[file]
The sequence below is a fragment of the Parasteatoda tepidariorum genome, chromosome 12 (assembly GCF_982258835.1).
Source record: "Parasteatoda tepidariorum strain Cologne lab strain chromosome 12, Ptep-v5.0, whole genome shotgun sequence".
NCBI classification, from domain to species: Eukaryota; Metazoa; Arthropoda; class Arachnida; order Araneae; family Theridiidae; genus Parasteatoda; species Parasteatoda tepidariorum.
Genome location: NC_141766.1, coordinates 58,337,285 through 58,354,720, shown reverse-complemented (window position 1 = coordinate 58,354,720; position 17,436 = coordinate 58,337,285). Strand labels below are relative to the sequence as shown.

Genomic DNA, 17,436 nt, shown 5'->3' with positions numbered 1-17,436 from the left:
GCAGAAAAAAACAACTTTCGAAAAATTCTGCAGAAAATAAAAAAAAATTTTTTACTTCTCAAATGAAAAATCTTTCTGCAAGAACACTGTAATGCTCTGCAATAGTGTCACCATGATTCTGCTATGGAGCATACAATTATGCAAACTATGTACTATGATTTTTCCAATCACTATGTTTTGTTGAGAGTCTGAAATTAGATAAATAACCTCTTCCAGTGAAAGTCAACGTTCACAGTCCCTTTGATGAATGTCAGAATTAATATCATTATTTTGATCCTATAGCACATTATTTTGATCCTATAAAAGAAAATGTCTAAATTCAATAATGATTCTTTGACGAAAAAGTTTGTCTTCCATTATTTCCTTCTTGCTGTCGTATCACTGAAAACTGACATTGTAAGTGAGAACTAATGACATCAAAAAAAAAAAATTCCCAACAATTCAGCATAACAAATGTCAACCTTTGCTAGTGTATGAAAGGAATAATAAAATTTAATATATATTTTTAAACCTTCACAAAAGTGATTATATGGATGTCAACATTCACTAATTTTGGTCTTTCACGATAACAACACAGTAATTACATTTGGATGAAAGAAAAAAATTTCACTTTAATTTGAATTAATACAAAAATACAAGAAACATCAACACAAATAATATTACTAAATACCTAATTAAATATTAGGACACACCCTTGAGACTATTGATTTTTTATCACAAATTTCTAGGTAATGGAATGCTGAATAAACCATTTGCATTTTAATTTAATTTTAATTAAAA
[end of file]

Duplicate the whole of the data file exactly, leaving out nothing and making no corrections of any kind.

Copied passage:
The sequence below is a fragment of the Parasteatoda tepidariorum genome, chromosome 12 (assembly GCF_982258835.1).
Source record: "Parasteatoda tepidariorum strain Cologne lab strain chromosome 12, Ptep-v5.0, whole genome shotgun sequence".
NCBI classification, from domain to species: Eukaryota; Metazoa; Arthropoda; class Arachnida; order Araneae; family Theridiidae; genus Parasteatoda; species Parasteatoda tepidariorum.
Genome location: NC_141766.1, coordinates 58,337,285 through 58,354,720, shown reverse-complemented (window position 1 = coordinate 58,354,720; position 17,436 = coordinate 58,337,285). Strand labels below are relative to the sequence as shown.

Genomic DNA, 17,436 nt, shown 5'->3' with positions numbered 1-17,436 from the left:
GCAGAAAAAAACAACTTTCGAAAAATTCTGCAGAAAATAAAAAAAAATTTTTTACTTCTCAAATGAAAAATCTTTCTGCAAGAACACTGTAATGCTCTGCAATAGTGTCACCATGATTCTGCTATGGAGCATACAATTATGCAAACTATGTACTATGATTTTTCCAATCACTATGTTTTGTTGAGAGTCTGAAATTAGATAAATAACCTCTTCCAGTGAAAGTCAACGTTCACAGTCCCTTTGATGAATGTCAGAATTAATATCATTATTTTGATCCTATAGCACATTATTTTGATCCTATAAAAGAAAATGTCTAAATTCAATAATGATTCTTTGACGAAAAAGTTTGTCTTCCATTATTTCCTTCTTGCTGTCGTATCACTGAAAACTGACATTGTAAGTGAGAACTAATGACATCAAAAAAAAAAAATTCCCAACAATTCAGCATAACAAATGTCAACCTTTGCTAGTGTATGAAAGGAATAATAAAATTTAATATATATTTTTAAACCTTCACAAAAGTGATTATATGGATGTCAACATTCACTAATTTTGGTCTTTCACGATAACAACACAGTAATTACATTTGGATGAAAGAAAAAAATTTCACTTTAATTTGAATTAATACAAAAATACAAGAAACATCAACACAAATAATATTACTAAATACCTAATTAAATATTAGGACACACCCTTGAGACTATTGATTTTTTATCACAAATTTCTAGGTAATGGAATGCTGAATAAACCATTTGCATTTTAATTTAATTTTAATTAAAA